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Beyond 4 February (or, Beside the Road)

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  • Beyond 4 February (or, Beside the Road)

    The groundhog sat
    beside the road
    deciding that
    unlike the toad
    it would not go
    against the flow
    and meet the street

  • #2
    Muttado, you fibbed(in a good way) this is a series. Keep em coming. I look forward to them now!

    Comment


    • Muttado1sb
      Muttado1sb commented
      Editing a comment
      Well, I had this in my library from when ha'sonnets were new, so I figured I'd give you the groundhog one more time. Thanks, Bobby!

  • #3
    Excellent! I love it! . You really do excel with this form!

    Comment


    • Muttado1sb
      Muttado1sb commented
      Editing a comment
      Thanks, RLW! I’m glad you loved it again. :-)

  • #4
    Short and to the point. Liked it!

    Comment


    • Muttado1sb
      Muttado1sb commented
      Editing a comment
      Thank you, AtL! The point of the form. :-)

  • #5
    Tell me about ha'sonnets
    now I recognise Beyond 2 Feb.
    as Punxatawny Phil.

    Comment


    • Muttado1sb
      Muttado1sb commented
      Editing a comment
      Thank you, Johntee! I wasn’t thinking of cultural carryover when I wrote those two, so I’m glad you figured it out. :-)

      Ha’sonnet’s are a short form of poetry invented by MHenry and Grant Hayes in May of 2016 in response to Suz-zen’s wonderful poem ‘Farewell, Farewell!’ They are roughly half of an Elizabethan style sonnet and follow some of those sonnet rules. They are seven lines of four syllables each. The first four lines set up the poem like the first two sonnet stanzas. The fifth and sixth line contain a little turn, like the third stanza. And the seventh line a resolution, like the final couplet. For MHenry and Grant Hayes rhyme was optional, but if used the end rhyme scheme tended to be a b a b c c dd with the seventh line (dd) rhyming on the second and fourth syllable. MHenry added a four syllable title rule suggestion later. Rhyming ones are easier for me, and I find them quite fun to write.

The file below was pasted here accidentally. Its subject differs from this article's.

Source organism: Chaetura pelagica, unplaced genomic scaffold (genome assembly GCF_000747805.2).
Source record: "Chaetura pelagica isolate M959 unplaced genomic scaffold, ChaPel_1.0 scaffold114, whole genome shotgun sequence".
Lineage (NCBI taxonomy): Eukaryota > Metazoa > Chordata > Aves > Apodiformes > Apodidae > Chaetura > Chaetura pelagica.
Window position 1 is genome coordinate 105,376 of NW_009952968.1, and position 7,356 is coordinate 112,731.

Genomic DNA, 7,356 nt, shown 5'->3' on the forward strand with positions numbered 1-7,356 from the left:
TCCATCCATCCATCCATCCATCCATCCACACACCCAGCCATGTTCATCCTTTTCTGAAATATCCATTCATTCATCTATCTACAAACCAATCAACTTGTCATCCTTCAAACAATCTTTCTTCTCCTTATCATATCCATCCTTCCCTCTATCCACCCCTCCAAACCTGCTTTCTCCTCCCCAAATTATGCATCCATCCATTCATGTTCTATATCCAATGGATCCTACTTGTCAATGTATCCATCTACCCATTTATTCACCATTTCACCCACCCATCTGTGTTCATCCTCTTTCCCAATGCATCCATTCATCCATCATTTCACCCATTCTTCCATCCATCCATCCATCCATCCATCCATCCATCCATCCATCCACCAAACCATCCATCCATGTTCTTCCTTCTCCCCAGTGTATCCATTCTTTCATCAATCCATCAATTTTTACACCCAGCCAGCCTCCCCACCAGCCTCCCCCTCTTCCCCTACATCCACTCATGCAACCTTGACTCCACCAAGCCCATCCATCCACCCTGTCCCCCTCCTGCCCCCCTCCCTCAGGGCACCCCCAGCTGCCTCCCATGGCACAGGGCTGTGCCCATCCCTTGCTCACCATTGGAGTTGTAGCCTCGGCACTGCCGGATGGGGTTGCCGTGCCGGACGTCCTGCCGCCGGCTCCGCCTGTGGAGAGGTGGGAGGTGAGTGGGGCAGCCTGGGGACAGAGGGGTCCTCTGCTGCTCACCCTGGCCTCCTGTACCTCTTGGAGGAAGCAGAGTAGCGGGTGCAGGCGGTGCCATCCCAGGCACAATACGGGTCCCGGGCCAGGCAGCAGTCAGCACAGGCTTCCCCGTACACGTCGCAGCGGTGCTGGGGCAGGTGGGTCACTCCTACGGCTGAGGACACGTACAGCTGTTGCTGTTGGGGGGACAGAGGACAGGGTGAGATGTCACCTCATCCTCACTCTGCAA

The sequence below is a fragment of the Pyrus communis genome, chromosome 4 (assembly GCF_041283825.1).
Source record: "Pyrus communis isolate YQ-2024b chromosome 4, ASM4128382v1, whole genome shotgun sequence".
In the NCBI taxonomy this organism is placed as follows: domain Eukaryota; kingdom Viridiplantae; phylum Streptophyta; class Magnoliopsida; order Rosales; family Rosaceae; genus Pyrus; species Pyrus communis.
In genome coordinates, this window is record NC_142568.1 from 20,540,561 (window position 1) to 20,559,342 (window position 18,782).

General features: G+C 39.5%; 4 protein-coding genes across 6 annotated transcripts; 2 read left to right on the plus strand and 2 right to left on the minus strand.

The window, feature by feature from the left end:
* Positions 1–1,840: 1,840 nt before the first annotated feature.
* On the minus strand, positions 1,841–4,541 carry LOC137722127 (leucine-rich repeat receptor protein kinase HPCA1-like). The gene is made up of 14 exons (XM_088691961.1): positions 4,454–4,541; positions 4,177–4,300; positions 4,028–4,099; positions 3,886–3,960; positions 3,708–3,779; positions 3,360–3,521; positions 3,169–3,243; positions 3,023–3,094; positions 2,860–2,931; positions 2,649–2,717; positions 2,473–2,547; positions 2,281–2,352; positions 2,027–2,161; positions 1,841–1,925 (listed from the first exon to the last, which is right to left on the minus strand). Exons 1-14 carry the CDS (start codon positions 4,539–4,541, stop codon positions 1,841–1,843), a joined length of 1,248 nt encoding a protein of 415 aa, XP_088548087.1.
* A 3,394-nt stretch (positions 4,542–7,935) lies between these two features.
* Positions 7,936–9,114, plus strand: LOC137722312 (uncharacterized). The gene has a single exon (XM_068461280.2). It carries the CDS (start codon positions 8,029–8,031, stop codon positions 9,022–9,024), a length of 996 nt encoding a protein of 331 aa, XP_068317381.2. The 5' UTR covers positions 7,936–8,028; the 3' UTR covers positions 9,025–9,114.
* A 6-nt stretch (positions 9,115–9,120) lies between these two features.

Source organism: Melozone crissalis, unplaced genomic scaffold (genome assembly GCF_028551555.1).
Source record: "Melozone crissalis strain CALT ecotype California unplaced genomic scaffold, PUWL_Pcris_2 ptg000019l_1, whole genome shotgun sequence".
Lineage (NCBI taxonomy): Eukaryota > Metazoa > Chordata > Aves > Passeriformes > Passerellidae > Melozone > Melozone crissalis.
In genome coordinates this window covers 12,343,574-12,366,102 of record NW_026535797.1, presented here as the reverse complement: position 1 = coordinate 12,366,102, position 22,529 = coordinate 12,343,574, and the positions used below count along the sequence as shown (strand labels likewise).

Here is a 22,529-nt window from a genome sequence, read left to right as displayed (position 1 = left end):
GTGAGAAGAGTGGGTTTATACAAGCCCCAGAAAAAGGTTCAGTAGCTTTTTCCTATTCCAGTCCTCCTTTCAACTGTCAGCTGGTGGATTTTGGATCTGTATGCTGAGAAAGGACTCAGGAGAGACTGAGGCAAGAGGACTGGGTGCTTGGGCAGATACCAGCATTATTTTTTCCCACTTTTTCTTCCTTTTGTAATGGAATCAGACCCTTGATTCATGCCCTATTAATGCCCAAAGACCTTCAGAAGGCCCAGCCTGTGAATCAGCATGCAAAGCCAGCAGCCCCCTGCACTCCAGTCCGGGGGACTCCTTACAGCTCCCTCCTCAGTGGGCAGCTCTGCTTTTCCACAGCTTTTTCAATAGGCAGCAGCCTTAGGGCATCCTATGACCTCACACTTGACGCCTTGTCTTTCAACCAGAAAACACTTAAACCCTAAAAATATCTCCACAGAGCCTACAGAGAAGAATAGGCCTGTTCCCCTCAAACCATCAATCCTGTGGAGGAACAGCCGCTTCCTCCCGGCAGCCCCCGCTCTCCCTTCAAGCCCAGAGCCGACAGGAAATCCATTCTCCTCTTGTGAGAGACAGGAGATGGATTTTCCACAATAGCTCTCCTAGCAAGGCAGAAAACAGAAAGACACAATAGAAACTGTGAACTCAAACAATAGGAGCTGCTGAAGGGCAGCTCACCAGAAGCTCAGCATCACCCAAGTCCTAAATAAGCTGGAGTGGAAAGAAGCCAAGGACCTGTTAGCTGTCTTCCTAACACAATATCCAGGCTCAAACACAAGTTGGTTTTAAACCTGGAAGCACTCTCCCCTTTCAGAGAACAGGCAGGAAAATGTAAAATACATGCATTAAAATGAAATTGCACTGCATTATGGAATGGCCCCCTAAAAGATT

Last edited by Muttado1sb; 02-06-2018, 05:31 PM.

  • #6
    Hello Muttado, A wise critter, the groundhog in this little verse, has a quirky lick to it, where a toad is used as a prop and the street, a stage. Excellent! A petite marvel in half a sonnet. Fond regards, Tony.

    Comment


    • Muttado1sb
      Muttado1sb commented
      Editing a comment
      Thank you, Tony! All the world’s a stage and seeing a couple on a drive home set it for me. I’m happy you found it excellent.

  • #7
    Haha!


    Wise rodent!

    Comment


    • Muttado1sb
      Muttado1sb commented
      Editing a comment
      Thank you, DWAYNE! It is a wise one. I’m happy you enjoyed.
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